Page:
Monday, October 5

Threading the needle in Afghanistan: Is McChrystal's plan a replay of the Vietnam Strategic Hamlet Program?

Up until reading Stephen Diamond's latest post at his King Harvest blog I've resisted putting stock in attempts to draw significant parallels between the present Afghan conflict and the U.S. one in Vietnam.

One can always find similarities between wars in which guerrilla and conventional forces clash over prolonged periods. But to the best of my recollection there was no copper mining in Vietnam and in any event U.S. troops in Vietnam weren't helping to guard China's copper mining operations, as they are in Afghanistan.

And no matter how much I dredge my memory I cannot recall that the Vietnamese were sitting on huge reserves of oil, natural gas, gold, copper, iron ore, rare earths and just about every other coveted strategic natural resource you can think of. The Afghanis are sitting on such reserves; just about the only thing they don't have -- or which geologists haven't found yet -- are diamond lodes.

I've also been unable to recall that the Viet Cong made a fortune by guarding U.S. supply routes in Vietnam, as the Taliban have been doing for NATO supply routes in Afghanistan.

There are many other profound differences between Afghanistan and Vietnam, the eras in which the two wars were fought, and the peoples of the countries. But by gum after reading Steve's post I realized some things never change, including the famous human tendency to attempt to superimpose the past on the present no matter how much the present differs.

General Stan’s Afghan Plan: Déjà vu, all over again
By Stephen Diamond, October 4, 2009

images-1So this is the plan: move our troops back into Afghan population centers to break the link between the Taliban army and the local population.

And here I thought the one thing that Generals of the post-Vietnam War era had learned was not to repeat the mistakes of America's defeat in Asia.

But the proposal by General Stanley McChrystal about how to fight the war in Afghanistan sounds an awful lot like the "strategic hamlet" tactics the US tried and failed with in Vietnam in the 1960s. It's no wonder Gen. McChrystal is getting such strong support from the British military. They invented the strategic hamlet approach in their crushing of national liberation movements like that of Malaya back in the 40s and 50s.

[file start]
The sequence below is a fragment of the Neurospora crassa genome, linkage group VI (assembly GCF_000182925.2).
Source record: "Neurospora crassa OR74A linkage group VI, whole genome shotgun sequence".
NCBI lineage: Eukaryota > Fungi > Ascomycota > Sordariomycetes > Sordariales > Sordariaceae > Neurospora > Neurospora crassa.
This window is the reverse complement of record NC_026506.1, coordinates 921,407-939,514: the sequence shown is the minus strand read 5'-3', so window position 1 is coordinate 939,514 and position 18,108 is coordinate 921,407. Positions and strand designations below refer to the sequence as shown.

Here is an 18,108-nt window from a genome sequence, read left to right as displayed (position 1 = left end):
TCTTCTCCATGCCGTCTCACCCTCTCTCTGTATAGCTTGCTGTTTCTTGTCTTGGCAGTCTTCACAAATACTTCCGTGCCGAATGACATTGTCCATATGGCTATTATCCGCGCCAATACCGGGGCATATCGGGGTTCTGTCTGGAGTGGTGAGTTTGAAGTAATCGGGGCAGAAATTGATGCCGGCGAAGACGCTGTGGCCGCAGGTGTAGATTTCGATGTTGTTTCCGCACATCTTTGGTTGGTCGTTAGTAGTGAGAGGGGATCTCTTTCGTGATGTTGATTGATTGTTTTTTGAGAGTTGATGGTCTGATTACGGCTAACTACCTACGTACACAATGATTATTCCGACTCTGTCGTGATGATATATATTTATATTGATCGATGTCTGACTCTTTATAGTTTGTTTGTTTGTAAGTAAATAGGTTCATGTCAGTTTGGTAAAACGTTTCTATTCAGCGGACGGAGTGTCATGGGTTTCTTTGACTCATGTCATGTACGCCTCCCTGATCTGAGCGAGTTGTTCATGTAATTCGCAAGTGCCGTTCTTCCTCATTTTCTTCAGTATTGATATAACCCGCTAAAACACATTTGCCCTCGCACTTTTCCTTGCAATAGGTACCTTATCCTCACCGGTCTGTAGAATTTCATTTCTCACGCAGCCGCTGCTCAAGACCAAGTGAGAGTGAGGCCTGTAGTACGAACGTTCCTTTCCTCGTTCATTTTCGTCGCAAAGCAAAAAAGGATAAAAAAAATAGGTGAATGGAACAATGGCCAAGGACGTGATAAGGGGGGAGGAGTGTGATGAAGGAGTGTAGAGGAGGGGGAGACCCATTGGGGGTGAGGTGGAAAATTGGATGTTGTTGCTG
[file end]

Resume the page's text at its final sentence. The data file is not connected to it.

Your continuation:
Here is how the Vietnam era plan was described in The Pentagon Papers:

The Strategic Hamlet Program was much broader than the construction of strategic hamlets per se. It envisioned sequential phases which, beginning with clearing the insurgents from an area and protecting the rural populace, progressed through the establishment of GVN infrastructure and thence to the provision of services which would lead the peasants to identify with their government. The strategic hamlet program was, in short, an attempt to translate the newly articulated theory of counter-insurgency into operational reality. The objective was political though the means to its realization were a mixture of military, social, psychological, economic and political measures.


But then as now we underestimated two things: first, the ability of the Viet Cong to resupply endlessly from the North and two, more importantly, the close family, ethnic and nationalist links between the VC and the local Vietnamese population.

The corrupt South Vietnamese regime tried to turn the program into its personal property thus further undermining its effectiveness.

The Pentagon Papers concluded: The weight of evidence suggests that the Strategic Hamlet Program was fatally flawed in its conception by the unintended consequence of alienating many of those whose loyalty it aimed to win.

Today, the Taliban are increasingly recognized as a Pashtun force, however reactionary, with deep ties in that entire region even on the Pakistani side of the border. Thus, barricading some Afghan villages may 'protect' them from the Taliban but they are not likely to lose touch entirely and it is hardly going to starve the Taliban fighters.

And who can guarantee that corrupt warlords in and around the Karzai regime, like the Diem regime in Vietnam, won't be able turn the program into a means to strengthen their fiefdoms?

Of course, more likely, the McChrystal 'plan' is a gauntlet thrown at the inexperienced inner circle surrounding Obama - Valerie Jarrett, Rahm Emanuel and David Axelrod. McChrystal is saying it's time to make good on that campaign promise that got you elected. The Pentagon is cashing the check that Obama wrote in the campaign.

Joe Biden was right about that foreign policy challenge early in the Obama Administration - it's coming from the US military, however, not Afghanistan.

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